[SR17 running linux]

Linux on the Vaio SR17k and SR33 Mini-Laptops

I have a Sony Vaio SR17k, and my hsband has a Vaio SR33. (Same machine, except that the SR17 has a 700 PIII CPU and a 1024x768 screen, while the SR33 has a Celeron 600 and 800x600.& Obviously, these machines are a few years old now, but they work wonderfully with Linux, and we're still very happy with them.& Here are the details.

6/17/2003: I reorganized the page, because I've been getting some questions about some of the out-of-date stuff that works much better in recent linux kernels and distros.

Table of Contents:

  1. Which Linux Distro for the Vaio?
  2. Installing
    1. With CDROM
    2. Without CDROM
    3. A Note on Partitioning
  3. Some special distro notes
  4. Hardware Issues:
    1. Configuring X
    2. Sound
    3. Power Management Issues
      1. APM BIOS Sleep
      2. ACPI
      3. Software Suspend
    4. The Jog Dial (also covers screen brightness control)
    5. Winmodem
    6. Memory Stick Reader (plus reading other types of flash memory)
    7. Mouse
    8. Serial device (PDA)
  5. Reliability
  6. Cases/Bags
  7. Future challenges
  8. Links to other sites

Which Linux Distro for the Vaio?

Currently (June 2003) my SR17 is dual-boot with Redhat 8 and Debian Sarge.

If you want the easiest install experience, the choice is simple.  Choose either Redhat 7.3 or Redhat 8: choose 7.3 if you want something solid that comes with things like an mp3 player, or 8 if you care more about anti-aliased fonts.& Either one installs beautifully to the SR17 and autoconfigures just about everything.

Other distributions, such as Debian/Libranet, SuSE, and Mandrake, can run fine on this machine, but will need a little more tweaking before it's all working.& Redhat 9 dropped support for the Vaio CDROM, so it needs the same tweaks that the other distros do (sigh).& I'll talk about these tweaks shortly.& It also seems to have dropped support for some other hardware (RH9 installs have failed on several other machines we have) and when it failed on the Vaio CD I was short on time, so I gave up on 9 and went back to 8 and haven't had time yet to go back and make another try.

I would recommend sticking to fairly modern distros which come with a kernel of 2.4.18 or better.& Enough things have changed that not only will you have hardware compatibility problems with older releases, but you'll have trouble finding software which runs with your libraries.& If you're worried that newer distros have bigger slower software, don't be.& You don't have to run a full bloatware window environment like kde or gnome.& I've found that icewm, xfce, blackbox, and afterstep all run very well on the Vaio and don't hog resources.& (There are other good lightweight window managers, too.& I still haven't settled on which one I like best.)


Since the Vaio has no built-in CDROM, the install procedure depends on whether you have an attached bootable device.& If you have a floppy, follow your distro's instructions. & Apparently the Vaio can boot off a USB floppy, but I don't have one so I haven't tried it.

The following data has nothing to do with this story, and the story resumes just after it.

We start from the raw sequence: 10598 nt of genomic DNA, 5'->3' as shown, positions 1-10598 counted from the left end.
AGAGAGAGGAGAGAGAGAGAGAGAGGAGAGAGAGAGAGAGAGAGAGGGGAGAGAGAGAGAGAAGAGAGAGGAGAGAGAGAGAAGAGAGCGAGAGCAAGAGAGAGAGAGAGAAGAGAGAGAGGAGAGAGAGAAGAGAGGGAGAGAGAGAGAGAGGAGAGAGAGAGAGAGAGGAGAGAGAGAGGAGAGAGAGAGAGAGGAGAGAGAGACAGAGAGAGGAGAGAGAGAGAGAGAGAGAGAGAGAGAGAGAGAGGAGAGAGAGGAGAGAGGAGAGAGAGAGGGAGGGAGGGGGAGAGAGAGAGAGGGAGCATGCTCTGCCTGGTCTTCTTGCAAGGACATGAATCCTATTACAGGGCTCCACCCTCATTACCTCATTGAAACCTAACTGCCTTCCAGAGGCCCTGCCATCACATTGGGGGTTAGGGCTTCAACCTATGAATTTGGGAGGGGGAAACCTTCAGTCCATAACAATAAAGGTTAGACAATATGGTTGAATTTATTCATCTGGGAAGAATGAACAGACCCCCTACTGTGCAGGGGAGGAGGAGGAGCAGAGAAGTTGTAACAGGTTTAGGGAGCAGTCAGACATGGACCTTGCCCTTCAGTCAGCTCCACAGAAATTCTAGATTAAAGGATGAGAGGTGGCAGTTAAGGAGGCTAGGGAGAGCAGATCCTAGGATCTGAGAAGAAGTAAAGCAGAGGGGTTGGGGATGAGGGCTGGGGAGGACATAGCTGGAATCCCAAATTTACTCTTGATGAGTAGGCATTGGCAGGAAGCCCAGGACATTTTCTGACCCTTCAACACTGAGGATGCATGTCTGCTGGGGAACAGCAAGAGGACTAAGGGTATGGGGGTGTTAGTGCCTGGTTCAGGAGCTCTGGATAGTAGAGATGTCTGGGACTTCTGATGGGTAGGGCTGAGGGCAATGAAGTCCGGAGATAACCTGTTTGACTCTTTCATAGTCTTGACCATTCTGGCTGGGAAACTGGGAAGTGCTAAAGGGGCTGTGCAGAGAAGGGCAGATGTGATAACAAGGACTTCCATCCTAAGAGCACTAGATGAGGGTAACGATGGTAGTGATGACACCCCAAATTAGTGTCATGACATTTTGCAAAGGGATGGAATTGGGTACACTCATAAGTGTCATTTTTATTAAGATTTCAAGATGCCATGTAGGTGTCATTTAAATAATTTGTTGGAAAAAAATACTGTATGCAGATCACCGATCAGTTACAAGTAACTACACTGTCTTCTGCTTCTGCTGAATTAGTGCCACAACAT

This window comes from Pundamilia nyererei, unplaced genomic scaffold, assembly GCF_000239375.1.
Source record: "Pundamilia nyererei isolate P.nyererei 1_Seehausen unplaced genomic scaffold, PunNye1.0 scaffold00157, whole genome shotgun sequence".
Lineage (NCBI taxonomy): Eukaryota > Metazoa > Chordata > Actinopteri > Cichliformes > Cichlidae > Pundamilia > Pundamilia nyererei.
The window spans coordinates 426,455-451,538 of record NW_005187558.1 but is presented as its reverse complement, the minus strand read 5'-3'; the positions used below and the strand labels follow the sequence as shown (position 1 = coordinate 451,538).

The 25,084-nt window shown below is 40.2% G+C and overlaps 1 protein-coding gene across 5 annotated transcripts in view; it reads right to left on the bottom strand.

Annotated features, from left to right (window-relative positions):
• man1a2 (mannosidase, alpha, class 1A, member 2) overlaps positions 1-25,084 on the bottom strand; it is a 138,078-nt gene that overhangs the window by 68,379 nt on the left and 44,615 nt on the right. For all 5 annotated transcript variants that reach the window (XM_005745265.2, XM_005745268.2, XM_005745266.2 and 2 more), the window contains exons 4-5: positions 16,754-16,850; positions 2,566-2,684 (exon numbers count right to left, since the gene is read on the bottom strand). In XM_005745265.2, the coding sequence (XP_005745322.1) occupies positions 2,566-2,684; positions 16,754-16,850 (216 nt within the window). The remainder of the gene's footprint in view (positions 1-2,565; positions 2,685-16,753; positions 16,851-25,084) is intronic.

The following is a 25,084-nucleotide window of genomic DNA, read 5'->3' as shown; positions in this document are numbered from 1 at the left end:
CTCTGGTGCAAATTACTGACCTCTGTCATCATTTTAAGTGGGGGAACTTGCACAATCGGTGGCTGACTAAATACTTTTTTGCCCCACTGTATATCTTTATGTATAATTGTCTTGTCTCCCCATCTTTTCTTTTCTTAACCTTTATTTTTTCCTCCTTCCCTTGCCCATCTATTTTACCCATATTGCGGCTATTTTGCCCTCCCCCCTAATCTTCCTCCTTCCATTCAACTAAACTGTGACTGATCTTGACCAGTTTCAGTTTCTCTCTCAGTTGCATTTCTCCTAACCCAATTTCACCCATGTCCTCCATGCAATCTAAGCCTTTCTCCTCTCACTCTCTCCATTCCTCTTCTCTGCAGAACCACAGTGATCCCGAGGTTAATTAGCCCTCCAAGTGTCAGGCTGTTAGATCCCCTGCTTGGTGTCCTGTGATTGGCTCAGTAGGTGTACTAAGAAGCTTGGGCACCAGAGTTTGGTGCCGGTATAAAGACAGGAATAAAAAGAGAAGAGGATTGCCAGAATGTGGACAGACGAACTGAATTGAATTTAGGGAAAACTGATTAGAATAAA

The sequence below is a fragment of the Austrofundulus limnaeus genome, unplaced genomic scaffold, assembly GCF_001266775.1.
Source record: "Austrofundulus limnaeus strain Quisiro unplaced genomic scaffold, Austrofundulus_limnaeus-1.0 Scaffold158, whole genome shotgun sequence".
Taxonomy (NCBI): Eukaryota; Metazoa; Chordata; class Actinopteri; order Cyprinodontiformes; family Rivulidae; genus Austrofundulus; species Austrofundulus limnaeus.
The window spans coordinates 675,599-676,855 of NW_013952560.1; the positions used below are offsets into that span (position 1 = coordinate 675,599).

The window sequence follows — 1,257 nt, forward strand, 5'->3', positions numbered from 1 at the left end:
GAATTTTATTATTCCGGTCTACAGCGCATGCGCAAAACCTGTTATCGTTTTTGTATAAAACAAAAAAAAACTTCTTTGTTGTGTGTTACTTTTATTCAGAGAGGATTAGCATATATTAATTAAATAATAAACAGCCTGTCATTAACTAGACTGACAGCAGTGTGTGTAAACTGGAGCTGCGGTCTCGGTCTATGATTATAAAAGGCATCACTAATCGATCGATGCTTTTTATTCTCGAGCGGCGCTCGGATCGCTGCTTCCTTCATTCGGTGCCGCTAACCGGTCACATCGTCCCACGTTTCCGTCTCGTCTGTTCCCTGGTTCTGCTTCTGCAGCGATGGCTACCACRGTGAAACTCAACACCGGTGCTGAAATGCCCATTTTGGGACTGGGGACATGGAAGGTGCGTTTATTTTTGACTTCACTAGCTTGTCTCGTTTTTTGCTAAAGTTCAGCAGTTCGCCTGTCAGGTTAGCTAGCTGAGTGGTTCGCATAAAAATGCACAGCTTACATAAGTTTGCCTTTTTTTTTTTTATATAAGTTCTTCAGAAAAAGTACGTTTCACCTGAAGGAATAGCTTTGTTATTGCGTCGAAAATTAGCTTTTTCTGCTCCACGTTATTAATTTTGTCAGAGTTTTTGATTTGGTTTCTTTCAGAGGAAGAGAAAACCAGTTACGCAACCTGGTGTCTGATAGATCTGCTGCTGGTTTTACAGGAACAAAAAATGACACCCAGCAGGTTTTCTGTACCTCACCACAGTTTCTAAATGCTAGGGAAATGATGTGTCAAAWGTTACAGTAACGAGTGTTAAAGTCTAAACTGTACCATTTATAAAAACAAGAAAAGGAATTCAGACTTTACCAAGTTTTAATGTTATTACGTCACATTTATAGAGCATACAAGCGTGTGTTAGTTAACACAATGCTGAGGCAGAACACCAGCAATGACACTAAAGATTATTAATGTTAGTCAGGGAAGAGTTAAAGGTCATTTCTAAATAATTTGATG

With CD Drive

The Sony CDROM has a PCMCIA interface, and the Vaio can boot from it.& (I assume it can boot from other PCMCIA CD drives as well; some day I'll find out.)& So this should be easy, right?  Just install like you would on any desktop machine?

Well, on Redhat (pre 9.0), yes, but on any other distro, there's a catch.& What happens is that you boot from the CD, the boot loader reads the installer kernel, the installer kernel starts loading modules from the CD, it gets to the PCMCIA module -- and it loses all track of the CD.& There's something different about the Sony CD compared to what most installers expect to find.& (Unfortunately, this also happens with recovery CDs like the Bootable Business Card and SuperRescue.)

It turns out you just need to know the magic words.& When you boot from the installer, instead of letting it default, you need to add the parameter:
Usually this involves getting to a boot prompt, then typing something like:
linux ide2=0x180,0x386

Fedora's release notes recommend a slightly different set of options:
pci=off ide1=0x180,0x386
but it doesn't seem to work for me -- the installer kernel panics.

With any luck, some combination of these arguments will get you into the installer and on your way, and you will have no further troubles.& With some distros, you may have CD problems even once you're up and running.& If so, you may also need to add this parameter to the boot line in lilo.conf or grub.conf too.

Without CD Drive

Without a CD drive, you have no boot device.& So the problem is much harder: you have to somehow get a linux image onto the disk.

There are two ways to do this:
  1. Remove the disk, install it in another machine that does have a CD, install linux, then move the disk back.& This should work fine.& Don't forget to install laptop and PCMCIA stuff, since you might have a hard time doing it later if both your CDROM and your network run through PCMCIA. :-)
  2. Copy a Linux image from Windows.& I have never done this, but before I bought by Vaio, I expected I'd have to.

    I did some research on the web. I didn't find many pages on Vaio SR Linux installations; but it turned out that the Toshiba Libretto mini-laptop is a very popular mini-laptop which also lacks CD and floppy, and there are several pages describing the solution to the problem, for instance, here,here,here, and here. The basic key is that you copy some files onto an existing Windows partition, boot into DOS (not Windows) then use a DOS program called loadlin to boot into a file on the DOS partition. You can get the files for lots of different distributions, and more instructions, here.